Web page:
Artist: Quivver Feat Nikki Mack
Title: Not Givin Up (Remixes)
Label: Boz Boz Recordings
By: Devon Shaw | 11 August 2006
  • A: Quivver 'Dirt Bag' Dub
  • B: Quivver 'Breaks' Mix

Quivver Feat Nikki Mack "Not Givin Up (Remixes)"

Out Now on Boz Boz Recordings

In the relentless age of electronic music, few artists can be counted on to provide a high measure of standards-driven music time and time again. John Graham, the man behind Quivver has more than stood the test of time. From his well-known production skills with Tilt and recent foray into lead vocals with Planet Funk and Hybrid, to repeated quality releases on his Boz Boz label, Graham has established himself as a clear, competent player in an industry plagued by inconsistency. Not since the release of 'Space Manoeuvres' in 2004 has Graham put out such a versatile pair of tracks.

Kicking things off is the Dirt Bag Dub of 'Not Givin' Up.' Right off the bat the track you're treated to some filtered passes and teased hooks from Nikki Mack's vocals admist a subdued, progressive 4/4 beat. A minute in the track the pulsating, modulated bass kicks, and it's there to stay. For the next few minutes the track continues to build, adding layers, effects and pads. As the song drops into the breakdown, the melody emerges alongside Nikki's full vocal for the first time as the atmospherics crescendo into a well-timed and properly executed transition back into the main drive of the song. The momentum carries the song all the way through the end, breaking down one piece at a time into a nicely extended breakdown, suitable for mixing into nearly anything.

The Breaks Mix jumps right in without hesitation, bouncing electro synths back and forth across the soundscape while the acid bass seeps from underneath and drives a stripped down yet immersive beat pattern that falls somewhere between early Marine Parade and modern Zabiela. The track pauses for a moment to let Nikki's vocals find their way in, before picking her up and carrying her along through the main drive. Minutes later it spirals into second breakdown and builds back up, slamming the floor with a window-rattling monstrous bass line before winding down into an ingeniously arranged breakdown, again making the material extremely DJ-friendly.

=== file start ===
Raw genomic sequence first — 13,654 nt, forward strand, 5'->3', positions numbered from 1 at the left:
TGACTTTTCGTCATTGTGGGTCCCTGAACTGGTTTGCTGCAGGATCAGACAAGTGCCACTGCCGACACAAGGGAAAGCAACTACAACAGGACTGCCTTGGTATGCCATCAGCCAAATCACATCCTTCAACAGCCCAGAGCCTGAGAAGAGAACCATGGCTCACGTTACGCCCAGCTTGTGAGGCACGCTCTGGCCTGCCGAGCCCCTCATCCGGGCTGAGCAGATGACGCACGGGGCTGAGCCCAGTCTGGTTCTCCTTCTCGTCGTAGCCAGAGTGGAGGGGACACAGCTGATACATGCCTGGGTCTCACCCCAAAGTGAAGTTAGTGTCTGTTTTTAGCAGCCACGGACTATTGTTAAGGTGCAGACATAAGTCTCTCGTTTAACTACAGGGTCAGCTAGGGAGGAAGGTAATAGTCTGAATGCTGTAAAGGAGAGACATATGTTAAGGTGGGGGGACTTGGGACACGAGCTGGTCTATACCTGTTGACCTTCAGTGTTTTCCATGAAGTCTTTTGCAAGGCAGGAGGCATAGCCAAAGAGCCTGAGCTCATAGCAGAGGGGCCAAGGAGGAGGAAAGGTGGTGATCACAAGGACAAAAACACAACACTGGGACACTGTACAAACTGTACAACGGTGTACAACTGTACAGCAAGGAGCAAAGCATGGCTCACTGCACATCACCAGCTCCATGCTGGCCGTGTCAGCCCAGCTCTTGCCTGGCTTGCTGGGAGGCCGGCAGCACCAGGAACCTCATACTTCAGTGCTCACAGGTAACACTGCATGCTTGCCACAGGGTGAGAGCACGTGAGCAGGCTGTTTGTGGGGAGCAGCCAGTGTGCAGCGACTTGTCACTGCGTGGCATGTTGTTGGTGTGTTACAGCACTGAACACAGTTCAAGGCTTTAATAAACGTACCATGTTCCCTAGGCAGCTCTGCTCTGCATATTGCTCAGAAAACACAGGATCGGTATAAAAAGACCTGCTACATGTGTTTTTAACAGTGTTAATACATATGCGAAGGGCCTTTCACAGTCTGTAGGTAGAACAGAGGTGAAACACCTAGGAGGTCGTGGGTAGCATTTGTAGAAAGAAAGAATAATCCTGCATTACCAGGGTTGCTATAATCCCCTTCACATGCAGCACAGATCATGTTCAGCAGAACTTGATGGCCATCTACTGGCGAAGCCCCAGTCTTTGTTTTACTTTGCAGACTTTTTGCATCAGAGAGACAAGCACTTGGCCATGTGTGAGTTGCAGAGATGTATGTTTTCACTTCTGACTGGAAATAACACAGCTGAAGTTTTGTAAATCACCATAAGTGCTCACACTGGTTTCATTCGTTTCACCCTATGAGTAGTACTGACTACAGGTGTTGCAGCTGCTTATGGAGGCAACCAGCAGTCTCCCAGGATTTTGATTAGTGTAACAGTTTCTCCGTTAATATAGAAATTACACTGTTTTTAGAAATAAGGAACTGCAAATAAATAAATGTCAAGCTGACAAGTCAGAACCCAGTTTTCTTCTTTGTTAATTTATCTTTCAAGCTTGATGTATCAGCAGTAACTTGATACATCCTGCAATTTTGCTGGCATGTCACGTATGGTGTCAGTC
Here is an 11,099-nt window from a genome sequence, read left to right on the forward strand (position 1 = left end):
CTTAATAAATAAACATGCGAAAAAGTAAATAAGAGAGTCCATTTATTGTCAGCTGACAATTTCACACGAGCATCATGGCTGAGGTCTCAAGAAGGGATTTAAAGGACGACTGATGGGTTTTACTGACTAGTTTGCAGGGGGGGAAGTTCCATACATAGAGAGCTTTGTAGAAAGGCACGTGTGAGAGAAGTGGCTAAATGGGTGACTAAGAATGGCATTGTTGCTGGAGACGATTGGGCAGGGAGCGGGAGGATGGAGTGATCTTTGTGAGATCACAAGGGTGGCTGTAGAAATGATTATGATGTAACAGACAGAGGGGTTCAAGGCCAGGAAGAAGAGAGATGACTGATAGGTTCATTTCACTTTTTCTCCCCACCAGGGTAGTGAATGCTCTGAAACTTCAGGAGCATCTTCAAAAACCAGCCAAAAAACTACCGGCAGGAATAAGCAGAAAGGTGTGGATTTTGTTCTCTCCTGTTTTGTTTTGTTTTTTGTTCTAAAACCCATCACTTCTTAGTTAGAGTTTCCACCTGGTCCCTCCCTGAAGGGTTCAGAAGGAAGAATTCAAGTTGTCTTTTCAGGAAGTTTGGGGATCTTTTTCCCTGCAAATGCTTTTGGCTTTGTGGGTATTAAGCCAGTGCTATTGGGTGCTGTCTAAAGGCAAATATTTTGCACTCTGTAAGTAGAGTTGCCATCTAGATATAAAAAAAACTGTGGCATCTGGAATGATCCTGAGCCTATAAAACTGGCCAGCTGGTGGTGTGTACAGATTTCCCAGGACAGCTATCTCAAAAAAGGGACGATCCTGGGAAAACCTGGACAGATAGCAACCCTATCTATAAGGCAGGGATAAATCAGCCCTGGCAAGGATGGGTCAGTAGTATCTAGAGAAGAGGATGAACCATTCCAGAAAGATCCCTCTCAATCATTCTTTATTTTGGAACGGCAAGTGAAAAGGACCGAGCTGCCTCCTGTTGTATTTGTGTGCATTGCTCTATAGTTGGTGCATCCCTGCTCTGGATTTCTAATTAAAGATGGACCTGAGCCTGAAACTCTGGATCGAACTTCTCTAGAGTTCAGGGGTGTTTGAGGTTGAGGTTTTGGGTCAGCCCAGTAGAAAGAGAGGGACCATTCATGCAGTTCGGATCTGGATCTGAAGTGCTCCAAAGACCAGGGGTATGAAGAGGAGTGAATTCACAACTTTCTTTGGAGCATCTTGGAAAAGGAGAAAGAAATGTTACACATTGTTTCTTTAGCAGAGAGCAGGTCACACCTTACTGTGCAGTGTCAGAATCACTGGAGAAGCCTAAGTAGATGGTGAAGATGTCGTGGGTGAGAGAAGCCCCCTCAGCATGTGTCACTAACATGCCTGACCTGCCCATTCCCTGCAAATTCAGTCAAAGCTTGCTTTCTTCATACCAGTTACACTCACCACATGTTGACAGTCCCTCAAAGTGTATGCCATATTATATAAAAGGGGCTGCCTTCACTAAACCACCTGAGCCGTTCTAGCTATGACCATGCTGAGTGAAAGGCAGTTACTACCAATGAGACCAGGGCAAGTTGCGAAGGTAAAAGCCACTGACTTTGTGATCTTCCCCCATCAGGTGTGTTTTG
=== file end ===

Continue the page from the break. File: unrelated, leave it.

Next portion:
This is the kind of release that will appeal to progressive DJs of any kind. The pair of mixes are diverse enough to cover a wide range of styles, sets and moods throughout a night at the tables. Quivver delivers in his long-standing tradition of production style cultivated for effective dancefloor use, that also stands up to enjoyment at home. A highly recommended release that belongs in every progressive DJ's record box, and a hat tip to John Graham for a job well done.

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